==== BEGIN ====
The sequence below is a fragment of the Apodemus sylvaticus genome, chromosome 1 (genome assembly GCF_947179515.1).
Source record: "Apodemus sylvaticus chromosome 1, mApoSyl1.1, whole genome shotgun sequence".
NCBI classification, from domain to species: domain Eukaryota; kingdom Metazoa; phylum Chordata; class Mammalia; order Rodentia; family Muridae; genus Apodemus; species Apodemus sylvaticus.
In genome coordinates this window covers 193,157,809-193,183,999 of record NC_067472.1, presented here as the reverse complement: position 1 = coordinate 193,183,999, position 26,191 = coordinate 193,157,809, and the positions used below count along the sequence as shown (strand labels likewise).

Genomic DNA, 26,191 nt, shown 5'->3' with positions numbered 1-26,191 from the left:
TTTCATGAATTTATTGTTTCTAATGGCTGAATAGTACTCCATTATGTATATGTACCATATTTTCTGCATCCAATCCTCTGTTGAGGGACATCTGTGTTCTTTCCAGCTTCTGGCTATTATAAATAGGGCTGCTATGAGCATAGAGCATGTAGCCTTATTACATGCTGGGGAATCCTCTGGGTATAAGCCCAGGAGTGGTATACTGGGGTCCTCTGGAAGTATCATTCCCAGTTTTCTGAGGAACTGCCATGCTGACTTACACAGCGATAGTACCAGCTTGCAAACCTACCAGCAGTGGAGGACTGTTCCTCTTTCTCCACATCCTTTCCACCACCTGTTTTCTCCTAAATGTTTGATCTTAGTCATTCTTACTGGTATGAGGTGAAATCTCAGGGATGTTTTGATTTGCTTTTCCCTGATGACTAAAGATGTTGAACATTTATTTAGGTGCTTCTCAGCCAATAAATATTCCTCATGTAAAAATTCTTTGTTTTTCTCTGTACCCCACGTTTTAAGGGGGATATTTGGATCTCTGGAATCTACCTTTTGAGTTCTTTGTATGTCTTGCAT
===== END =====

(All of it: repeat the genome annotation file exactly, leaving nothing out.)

The sequence below is a fragment of the Apodemus sylvaticus genome, chromosome 1 (genome assembly GCF_947179515.1).
Source record: "Apodemus sylvaticus chromosome 1, mApoSyl1.1, whole genome shotgun sequence".
NCBI classification, from domain to species: domain Eukaryota; kingdom Metazoa; phylum Chordata; class Mammalia; order Rodentia; family Muridae; genus Apodemus; species Apodemus sylvaticus.
In genome coordinates this window covers 193,157,809-193,183,999 of record NC_067472.1, presented here as the reverse complement: position 1 = coordinate 193,183,999, position 26,191 = coordinate 193,157,809, and the positions used below count along the sequence as shown (strand labels likewise).

Genomic DNA, 26,191 nt, shown 5'->3' with positions numbered 1-26,191 from the left:
TTTCATGAATTTATTGTTTCTAATGGCTGAATAGTACTCCATTATGTATATGTACCATATTTTCTGCATCCAATCCTCTGTTGAGGGACATCTGTGTTCTTTCCAGCTTCTGGCTATTATAAATAGGGCTGCTATGAGCATAGAGCATGTAGCCTTATTACATGCTGGGGAATCCTCTGGGTATAAGCCCAGGAGTGGTATACTGGGGTCCTCTGGAAGTATCATTCCCAGTTTTCTGAGGAACTGCCATGCTGACTTACACAGCGATAGTACCAGCTTGCAAACCTACCAGCAGTGGAGGACTGTTCCTCTTTCTCCACATCCTTTCCACCACCTGTTTTCTCCTAAATGTTTGATCTTAGTCATTCTTACTGGTATGAGGTGAAATCTCAGGGATGTTTTGATTTGCTTTTCCCTGATGACTAAAGATGTTGAACATTTATTTAGGTGCTTCTCAGCCAATAAATATTCCTCATGTAAAAATTCTTTGTTTTTCTCTGTACCCCACGTTTTAAGGGGGATATTTGGATCTCTGGAATCTACCTTTTGAGTTCTTTGTATGTCTTGCAT